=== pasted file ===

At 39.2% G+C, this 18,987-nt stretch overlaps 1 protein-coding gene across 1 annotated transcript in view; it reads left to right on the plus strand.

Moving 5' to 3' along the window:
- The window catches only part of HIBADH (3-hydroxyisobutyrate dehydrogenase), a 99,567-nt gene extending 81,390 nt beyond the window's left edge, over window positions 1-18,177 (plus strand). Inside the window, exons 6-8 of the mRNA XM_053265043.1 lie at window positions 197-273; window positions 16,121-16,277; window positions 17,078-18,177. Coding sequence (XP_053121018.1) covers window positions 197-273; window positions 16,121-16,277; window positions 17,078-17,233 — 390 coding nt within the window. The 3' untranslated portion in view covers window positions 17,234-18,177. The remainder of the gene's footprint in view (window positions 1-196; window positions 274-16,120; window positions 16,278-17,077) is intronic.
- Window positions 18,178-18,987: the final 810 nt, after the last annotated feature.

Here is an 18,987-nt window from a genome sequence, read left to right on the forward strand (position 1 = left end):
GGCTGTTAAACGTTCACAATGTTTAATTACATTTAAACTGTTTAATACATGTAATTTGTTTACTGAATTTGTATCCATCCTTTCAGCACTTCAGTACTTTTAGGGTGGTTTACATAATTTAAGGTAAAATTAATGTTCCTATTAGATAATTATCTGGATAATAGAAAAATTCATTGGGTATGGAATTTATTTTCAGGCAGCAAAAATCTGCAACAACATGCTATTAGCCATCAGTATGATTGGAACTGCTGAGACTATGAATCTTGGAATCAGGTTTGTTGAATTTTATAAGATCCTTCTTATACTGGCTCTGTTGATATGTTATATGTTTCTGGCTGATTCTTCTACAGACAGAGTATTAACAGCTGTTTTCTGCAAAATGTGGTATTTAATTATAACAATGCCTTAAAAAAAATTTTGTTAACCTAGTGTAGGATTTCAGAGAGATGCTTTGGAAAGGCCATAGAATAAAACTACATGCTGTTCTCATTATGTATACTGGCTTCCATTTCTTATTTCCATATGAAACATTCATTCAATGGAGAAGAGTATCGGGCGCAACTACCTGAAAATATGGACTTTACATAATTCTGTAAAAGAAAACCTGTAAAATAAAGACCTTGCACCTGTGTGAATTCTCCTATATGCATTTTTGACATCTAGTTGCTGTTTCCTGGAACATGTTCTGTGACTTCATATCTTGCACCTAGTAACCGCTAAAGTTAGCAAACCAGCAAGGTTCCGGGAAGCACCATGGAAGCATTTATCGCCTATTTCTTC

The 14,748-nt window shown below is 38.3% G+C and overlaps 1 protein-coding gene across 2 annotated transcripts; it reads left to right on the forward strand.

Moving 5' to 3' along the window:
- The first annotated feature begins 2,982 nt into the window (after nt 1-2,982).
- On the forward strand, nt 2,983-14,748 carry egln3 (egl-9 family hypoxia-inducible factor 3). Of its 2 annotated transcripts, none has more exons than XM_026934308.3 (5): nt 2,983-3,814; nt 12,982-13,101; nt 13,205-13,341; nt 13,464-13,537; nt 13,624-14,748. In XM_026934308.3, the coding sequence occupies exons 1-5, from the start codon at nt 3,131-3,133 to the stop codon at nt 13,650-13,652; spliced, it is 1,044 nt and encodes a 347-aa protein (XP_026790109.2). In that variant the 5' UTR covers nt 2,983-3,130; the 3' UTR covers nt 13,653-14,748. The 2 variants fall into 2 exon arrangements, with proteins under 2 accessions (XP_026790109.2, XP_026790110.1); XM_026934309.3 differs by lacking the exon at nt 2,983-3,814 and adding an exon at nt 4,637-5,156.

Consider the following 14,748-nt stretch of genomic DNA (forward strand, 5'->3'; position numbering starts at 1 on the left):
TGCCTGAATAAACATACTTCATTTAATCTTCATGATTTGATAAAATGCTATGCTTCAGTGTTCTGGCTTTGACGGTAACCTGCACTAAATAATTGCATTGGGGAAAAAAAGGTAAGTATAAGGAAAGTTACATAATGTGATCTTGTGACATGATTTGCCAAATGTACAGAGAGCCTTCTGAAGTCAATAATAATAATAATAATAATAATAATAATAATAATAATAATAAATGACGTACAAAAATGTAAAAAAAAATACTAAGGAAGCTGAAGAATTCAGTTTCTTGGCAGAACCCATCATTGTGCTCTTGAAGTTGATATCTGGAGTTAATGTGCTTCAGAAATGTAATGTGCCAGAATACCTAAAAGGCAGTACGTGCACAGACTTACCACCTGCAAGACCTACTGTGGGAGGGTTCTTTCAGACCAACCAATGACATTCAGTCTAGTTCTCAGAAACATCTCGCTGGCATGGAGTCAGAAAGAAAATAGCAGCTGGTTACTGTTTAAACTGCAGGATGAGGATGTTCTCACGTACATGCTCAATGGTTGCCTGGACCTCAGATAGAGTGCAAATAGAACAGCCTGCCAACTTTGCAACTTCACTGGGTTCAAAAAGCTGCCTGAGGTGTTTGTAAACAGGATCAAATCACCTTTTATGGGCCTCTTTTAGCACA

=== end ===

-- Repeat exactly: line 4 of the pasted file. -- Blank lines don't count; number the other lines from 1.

- Window positions 18,178-18,987: the final 810 nt, after the last annotated feature.